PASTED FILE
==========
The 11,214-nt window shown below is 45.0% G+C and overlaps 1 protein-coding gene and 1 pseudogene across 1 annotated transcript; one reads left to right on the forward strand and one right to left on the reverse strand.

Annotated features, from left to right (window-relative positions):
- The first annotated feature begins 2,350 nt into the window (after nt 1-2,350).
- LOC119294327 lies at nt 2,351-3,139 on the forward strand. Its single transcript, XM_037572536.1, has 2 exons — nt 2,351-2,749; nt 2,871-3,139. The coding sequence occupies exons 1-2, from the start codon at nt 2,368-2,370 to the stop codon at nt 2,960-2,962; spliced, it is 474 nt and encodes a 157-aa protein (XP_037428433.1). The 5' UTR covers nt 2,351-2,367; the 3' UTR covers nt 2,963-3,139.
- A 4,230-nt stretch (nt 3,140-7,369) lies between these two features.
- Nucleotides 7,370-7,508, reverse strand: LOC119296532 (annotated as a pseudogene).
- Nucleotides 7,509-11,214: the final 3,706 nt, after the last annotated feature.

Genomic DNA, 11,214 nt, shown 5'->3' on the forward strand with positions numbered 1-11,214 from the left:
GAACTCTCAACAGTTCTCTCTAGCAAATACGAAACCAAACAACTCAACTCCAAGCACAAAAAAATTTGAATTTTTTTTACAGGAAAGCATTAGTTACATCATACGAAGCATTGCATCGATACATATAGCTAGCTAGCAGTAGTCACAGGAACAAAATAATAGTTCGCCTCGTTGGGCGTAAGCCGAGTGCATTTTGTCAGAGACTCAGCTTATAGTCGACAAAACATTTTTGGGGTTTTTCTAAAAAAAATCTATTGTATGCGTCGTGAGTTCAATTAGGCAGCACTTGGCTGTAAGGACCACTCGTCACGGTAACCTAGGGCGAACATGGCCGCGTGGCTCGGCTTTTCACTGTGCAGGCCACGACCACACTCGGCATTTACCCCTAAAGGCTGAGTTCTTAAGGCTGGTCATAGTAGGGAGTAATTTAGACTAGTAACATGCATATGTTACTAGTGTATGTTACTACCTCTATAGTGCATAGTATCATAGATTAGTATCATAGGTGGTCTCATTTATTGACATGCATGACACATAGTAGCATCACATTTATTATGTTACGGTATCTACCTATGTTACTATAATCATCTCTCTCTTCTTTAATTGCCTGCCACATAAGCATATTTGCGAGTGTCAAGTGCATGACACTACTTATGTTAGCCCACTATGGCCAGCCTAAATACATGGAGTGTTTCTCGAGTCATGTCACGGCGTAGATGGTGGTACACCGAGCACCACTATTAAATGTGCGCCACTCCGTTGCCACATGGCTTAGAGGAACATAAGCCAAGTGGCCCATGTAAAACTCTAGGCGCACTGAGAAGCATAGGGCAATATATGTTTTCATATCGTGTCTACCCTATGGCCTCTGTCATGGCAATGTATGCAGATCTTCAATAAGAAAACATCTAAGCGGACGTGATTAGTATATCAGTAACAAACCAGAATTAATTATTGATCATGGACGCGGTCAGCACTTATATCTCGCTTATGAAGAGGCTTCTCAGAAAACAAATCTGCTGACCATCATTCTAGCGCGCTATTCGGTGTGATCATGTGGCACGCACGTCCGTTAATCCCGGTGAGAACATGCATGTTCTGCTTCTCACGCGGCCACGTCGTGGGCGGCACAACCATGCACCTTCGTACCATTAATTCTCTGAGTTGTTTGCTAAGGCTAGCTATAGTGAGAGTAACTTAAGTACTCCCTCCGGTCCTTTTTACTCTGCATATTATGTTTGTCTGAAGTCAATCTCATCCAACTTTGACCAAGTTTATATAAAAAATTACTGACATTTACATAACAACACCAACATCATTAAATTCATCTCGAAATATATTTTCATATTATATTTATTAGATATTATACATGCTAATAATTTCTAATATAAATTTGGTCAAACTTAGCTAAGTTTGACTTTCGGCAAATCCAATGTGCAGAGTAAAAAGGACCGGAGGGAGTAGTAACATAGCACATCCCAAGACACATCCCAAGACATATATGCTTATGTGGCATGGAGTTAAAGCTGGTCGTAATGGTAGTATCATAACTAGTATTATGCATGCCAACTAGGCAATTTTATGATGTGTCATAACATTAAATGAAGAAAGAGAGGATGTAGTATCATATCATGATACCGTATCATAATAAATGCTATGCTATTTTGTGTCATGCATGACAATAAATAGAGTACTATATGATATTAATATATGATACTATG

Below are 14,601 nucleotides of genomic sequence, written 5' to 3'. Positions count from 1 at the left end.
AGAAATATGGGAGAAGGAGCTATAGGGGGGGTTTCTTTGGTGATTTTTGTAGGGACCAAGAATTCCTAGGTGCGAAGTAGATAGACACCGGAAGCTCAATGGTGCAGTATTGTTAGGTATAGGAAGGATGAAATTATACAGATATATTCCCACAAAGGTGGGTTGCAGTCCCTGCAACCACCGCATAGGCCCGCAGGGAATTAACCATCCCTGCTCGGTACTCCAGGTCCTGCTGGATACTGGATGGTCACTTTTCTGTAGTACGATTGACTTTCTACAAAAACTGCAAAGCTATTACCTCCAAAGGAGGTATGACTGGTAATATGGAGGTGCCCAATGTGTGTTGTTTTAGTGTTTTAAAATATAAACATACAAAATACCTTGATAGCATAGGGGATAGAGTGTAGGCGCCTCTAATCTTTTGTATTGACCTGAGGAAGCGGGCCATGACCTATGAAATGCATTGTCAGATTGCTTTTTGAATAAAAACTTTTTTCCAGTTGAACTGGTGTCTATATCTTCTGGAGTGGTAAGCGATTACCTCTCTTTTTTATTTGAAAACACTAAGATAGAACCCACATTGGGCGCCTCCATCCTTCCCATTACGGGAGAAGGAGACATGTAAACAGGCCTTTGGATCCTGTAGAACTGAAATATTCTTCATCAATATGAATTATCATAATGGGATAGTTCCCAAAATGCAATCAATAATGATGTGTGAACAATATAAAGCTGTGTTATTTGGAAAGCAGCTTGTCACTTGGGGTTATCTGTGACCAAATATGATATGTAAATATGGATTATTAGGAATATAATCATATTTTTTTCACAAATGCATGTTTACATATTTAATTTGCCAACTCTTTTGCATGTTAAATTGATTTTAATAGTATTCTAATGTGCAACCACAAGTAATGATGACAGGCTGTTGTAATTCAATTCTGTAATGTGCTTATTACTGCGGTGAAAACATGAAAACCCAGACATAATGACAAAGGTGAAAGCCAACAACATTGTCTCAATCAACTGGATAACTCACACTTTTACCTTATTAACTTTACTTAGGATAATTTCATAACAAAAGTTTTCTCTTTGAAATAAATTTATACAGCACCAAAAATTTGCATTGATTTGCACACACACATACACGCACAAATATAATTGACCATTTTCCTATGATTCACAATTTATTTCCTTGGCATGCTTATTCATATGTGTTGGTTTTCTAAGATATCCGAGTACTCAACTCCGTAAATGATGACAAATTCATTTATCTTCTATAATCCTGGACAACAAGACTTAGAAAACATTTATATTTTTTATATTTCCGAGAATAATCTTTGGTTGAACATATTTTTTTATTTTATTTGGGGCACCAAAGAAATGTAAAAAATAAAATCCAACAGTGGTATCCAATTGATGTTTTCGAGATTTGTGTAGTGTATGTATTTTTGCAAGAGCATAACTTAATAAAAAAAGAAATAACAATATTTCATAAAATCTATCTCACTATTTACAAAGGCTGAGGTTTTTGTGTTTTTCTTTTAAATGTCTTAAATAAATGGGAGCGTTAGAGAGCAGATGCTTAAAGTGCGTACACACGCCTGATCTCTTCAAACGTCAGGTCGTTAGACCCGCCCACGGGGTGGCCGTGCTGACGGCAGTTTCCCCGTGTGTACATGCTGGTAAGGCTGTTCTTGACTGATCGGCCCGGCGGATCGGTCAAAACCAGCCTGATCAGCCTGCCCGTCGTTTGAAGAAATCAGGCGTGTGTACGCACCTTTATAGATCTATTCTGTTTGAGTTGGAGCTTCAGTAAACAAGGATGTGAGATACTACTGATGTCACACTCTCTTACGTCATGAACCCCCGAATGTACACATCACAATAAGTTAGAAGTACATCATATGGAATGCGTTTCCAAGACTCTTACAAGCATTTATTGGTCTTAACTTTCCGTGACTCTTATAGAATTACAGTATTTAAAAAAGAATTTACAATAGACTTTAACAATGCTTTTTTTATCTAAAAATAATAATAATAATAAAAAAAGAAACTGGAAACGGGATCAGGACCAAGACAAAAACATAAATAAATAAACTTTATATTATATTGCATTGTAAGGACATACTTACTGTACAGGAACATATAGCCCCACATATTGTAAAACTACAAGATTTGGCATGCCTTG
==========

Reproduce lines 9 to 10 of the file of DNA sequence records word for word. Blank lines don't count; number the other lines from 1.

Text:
GAACTCTCAACAGTTCTCTCTAGCAAATACGAAACCAAACAACTCAACTCCAAGCACAAAAAAATTTGAATTTTTTTTACAGGAAAGCATTAGTTACATCATACGAAGCATTGCATCGATACATATAGCTAGCTAGCAGTAGTCACAGGAACAAAATAATAGTTCGCCTCGTTGGGCGTAAGCCGAGTGCATTTTGTCAGAGACTCAGCTTATAGTCGACAAAACATTTTTGGGGTTTTTCTAAAAAAAATCTATTGTATGCGTCGTGAGTTCAATTAGGCAGCACTTGGCTGTAAGGACCACTCGTCACGGTAACCTAGGGCGAACATGGCCGCGTGGCTCGGCTTTTCACTGTGCAGGCCACGACCACACTCGGCATTTACCCCTAAAGGCTGAGTTCTTAAGGCTGGTCATAGTAGGGAGTAATTTAGACTAGTAACATGCATATGTTACTAGTGTATGTTACTACCTCTATAGTGCATAGTATCATAGATTAGTATCATAGGTGGTCTCATTTATTGACATGCATGACACATAGTAGCATCACATTTATTATGTTACGGTATCTACCTATGTTACTATAATCATCTCTCTCTTCTTTAATTGCCTGCCACATAAGCATATTTGCGAGTGTCAAGTGCATGACACTACTTATGTTAGCCCACTATGGCCAGCCTAAATACATGGAGTGTTTCTCGAGTCATGTCACGGCGTAGATGGTGGTACACCGAGCACCACTATTAAATGTGCGCCACTCCGTTGCCACATGGCTTAGAGGAACATAAGCCAAGTGGCCCATGTAAAACTCTAGGCGCACTGAGAAGCATAGGGCAATATATGTTTTCATATCGTGTCTACCCTATGGCCTCTGTCATGGCAATGTATGCAGATCTTCAATAAGAAAACATCTAAGCGGACGTGATTAGTATATCAGTAACAAACCAGAATTAATTATTGATCATGGACGCGGTCAGCACTTATATCTCGCTTATGAAGAGGCTTCTCAGAAAACAAATCTGCTGACCATCATTCTAGCGCGCTATTCGGTGTGATCATGTGGCACGCACGTCCGTTAATCCCGGTGAGAACATGCATGTTCTGCTTCTCACGCGGCCACGTCGTGGGCGGCACAACCATGCACCTTCGTACCATTAATTCTCTGAGTTGTTTGCTAAGGCTAGCTATAGTGAGAGTAACTTAAGTACTCCCTCCGGTCCTTTTTACTCTGCATATTATGTTTGTCTGAAGTCAATCTCATCCAACTTTGACCAAGTTTATATAAAAAATTACTGACATTTACATAACAACACCAACATCATTAAATTCATCTCGAAATATATTTTCATATTATATTTATTAGATATTATACATGCTAATAATTTCTAATATAAATTTGGTCAAACTTAGCTAAGTTTGACTTTCGGCAAATCCAATGTGCAGAGTAAAAAGGACCGGAGGGAGTAGTAACATAGCACATCCCAAGACACATCCCAAGACATATATGCTTATGTGGCATGGAGTTAAAGCTGGTCGTAATGGTAGTATCATAACTAGTATTATGCATGCCAACTAGGCAATTTTATGATGTGTCATAACATTAAATGAAGAAAGAGAGGATGTAGTATCATATCATGATACCGTATCATAATAAATGCTATGCTATTTTGTGTCATGCATGACAATAAATAGAGTACTATATGATATTAATATATGATACTATG

Below are 14,601 nucleotides of genomic sequence, written 5' to 3'. Positions count from 1 at the left end.